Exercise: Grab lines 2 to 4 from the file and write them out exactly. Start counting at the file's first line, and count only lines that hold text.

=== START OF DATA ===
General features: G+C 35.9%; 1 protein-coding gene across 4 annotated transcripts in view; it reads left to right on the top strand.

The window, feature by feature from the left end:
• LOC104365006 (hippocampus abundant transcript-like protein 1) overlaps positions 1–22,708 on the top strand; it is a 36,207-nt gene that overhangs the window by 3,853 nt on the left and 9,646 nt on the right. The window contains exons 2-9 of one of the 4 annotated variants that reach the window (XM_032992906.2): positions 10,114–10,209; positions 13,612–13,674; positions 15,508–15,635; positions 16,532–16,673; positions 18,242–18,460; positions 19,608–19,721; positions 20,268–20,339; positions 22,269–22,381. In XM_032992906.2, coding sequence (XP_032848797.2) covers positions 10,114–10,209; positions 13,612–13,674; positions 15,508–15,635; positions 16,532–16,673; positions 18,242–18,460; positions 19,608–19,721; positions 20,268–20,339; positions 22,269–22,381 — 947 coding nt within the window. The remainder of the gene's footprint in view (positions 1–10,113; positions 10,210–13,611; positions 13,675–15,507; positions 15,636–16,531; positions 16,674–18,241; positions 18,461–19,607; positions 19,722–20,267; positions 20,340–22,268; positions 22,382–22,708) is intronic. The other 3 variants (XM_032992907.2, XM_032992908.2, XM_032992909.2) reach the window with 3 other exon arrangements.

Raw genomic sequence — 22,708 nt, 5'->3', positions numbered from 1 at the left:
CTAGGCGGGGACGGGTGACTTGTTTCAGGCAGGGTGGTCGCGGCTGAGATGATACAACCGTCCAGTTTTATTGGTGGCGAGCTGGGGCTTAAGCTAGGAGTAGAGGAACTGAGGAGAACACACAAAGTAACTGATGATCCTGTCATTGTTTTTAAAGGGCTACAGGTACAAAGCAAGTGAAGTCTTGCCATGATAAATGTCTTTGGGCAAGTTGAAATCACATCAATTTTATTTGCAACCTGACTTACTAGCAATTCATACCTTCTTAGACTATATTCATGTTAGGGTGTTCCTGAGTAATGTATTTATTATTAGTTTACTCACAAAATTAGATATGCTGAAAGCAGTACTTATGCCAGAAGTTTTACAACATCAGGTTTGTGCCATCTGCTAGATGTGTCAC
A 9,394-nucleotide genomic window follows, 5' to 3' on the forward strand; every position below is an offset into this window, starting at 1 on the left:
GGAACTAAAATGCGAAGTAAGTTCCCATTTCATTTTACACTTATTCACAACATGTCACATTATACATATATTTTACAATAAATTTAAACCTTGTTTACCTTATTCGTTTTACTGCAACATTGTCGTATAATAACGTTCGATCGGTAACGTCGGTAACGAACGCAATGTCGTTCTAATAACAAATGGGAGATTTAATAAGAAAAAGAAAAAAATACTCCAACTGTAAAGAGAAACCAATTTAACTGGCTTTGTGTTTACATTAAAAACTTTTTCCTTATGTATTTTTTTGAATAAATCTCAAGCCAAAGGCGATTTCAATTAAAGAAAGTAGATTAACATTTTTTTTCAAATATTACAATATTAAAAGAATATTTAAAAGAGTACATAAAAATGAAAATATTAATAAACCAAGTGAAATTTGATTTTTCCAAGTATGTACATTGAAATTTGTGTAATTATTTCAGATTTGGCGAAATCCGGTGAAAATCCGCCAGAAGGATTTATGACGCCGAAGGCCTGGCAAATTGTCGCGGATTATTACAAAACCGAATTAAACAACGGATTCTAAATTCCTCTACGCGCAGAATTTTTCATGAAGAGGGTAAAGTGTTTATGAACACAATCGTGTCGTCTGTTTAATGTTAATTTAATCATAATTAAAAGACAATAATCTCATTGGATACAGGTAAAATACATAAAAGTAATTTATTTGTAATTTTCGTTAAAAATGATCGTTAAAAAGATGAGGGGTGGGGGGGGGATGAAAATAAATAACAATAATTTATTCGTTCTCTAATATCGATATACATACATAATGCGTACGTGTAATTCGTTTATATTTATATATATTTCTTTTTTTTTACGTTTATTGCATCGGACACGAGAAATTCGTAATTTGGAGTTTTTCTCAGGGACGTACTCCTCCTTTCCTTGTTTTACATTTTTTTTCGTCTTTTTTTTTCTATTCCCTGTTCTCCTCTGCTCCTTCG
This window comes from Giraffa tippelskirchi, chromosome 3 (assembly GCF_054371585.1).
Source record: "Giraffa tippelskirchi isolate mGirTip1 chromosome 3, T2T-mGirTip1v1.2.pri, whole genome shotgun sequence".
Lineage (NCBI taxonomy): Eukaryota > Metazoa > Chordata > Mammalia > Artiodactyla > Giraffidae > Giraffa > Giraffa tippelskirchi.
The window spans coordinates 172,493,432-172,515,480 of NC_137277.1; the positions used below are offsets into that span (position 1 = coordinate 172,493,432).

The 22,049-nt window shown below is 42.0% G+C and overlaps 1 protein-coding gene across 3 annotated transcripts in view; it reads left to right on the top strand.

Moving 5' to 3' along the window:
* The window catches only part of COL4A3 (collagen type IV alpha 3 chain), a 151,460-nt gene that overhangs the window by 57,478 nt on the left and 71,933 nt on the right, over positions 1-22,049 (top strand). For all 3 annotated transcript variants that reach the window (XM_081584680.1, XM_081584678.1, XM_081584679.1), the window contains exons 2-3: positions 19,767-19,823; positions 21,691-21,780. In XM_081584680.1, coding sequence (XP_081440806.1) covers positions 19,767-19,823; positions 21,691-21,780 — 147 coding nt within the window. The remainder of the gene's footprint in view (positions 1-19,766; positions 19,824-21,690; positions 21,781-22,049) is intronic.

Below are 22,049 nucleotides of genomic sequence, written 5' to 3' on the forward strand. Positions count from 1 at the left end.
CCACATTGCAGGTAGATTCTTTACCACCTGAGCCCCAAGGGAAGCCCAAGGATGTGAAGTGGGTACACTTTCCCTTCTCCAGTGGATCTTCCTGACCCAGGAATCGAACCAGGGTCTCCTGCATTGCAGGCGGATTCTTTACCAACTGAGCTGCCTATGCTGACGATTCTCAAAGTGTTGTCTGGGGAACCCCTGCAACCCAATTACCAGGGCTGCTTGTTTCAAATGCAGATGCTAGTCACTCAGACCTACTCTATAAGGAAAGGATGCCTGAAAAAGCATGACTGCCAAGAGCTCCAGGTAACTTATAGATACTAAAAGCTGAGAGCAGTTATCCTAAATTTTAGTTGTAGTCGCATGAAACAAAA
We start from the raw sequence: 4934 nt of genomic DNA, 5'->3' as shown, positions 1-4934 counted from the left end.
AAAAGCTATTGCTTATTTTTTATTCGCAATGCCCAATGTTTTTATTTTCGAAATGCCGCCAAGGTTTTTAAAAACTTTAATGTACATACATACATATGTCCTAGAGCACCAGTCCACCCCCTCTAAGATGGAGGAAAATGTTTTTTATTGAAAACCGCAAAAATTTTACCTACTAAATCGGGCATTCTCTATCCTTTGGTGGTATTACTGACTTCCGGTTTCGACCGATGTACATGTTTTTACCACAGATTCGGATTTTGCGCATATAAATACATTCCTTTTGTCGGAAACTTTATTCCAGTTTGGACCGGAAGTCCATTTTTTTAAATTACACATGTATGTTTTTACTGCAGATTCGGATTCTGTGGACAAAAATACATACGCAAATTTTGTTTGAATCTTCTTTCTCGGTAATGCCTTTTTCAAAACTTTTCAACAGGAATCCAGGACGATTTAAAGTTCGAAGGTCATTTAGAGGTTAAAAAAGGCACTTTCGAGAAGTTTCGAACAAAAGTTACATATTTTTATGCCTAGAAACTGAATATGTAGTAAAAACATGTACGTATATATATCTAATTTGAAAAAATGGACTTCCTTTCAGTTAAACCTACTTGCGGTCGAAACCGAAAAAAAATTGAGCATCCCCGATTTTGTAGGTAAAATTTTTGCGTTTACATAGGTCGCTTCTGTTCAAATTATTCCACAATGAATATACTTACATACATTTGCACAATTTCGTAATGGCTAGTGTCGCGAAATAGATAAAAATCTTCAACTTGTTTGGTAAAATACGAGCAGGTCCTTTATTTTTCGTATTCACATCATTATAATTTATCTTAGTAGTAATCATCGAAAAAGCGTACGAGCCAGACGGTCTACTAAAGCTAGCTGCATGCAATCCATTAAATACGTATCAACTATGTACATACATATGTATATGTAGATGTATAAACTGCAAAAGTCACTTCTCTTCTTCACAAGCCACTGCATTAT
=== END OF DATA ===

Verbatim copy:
The window, feature by feature from the left end:
• LOC104365006 (hippocampus abundant transcript-like protein 1) overlaps positions 1–22,708 on the top strand; it is a 36,207-nt gene that overhangs the window by 3,853 nt on the left and 9,646 nt on the right. The window contains exons 2-9 of one of the 4 annotated variants that reach the window (XM_032992906.2): positions 10,114–10,209; positions 13,612–13,674; positions 15,508–15,635; positions 16,532–16,673; positions 18,242–18,460; positions 19,608–19,721; positions 20,268–20,339; positions 22,269–22,381. In XM_032992906.2, coding sequence (XP_032848797.2) covers positions 10,114–10,209; positions 13,612–13,674; positions 15,508–15,635; positions 16,532–16,673; positions 18,242–18,460; positions 19,608–19,721; positions 20,268–20,339; positions 22,269–22,381 — 947 coding nt within the window. The remainder of the gene's footprint in view (positions 1–10,113; positions 10,210–13,611; positions 13,675–15,507; positions 15,636–16,531; positions 16,674–18,241; positions 18,461–19,607; positions 19,722–20,267; positions 20,340–22,268; positions 22,382–22,708) is intronic. The other 3 variants (XM_032992907.2, XM_032992908.2, XM_032992909.2) reach the window with 3 other exon arrangements.

Raw genomic sequence — 22,708 nt, 5'->3', positions numbered from 1 at the left: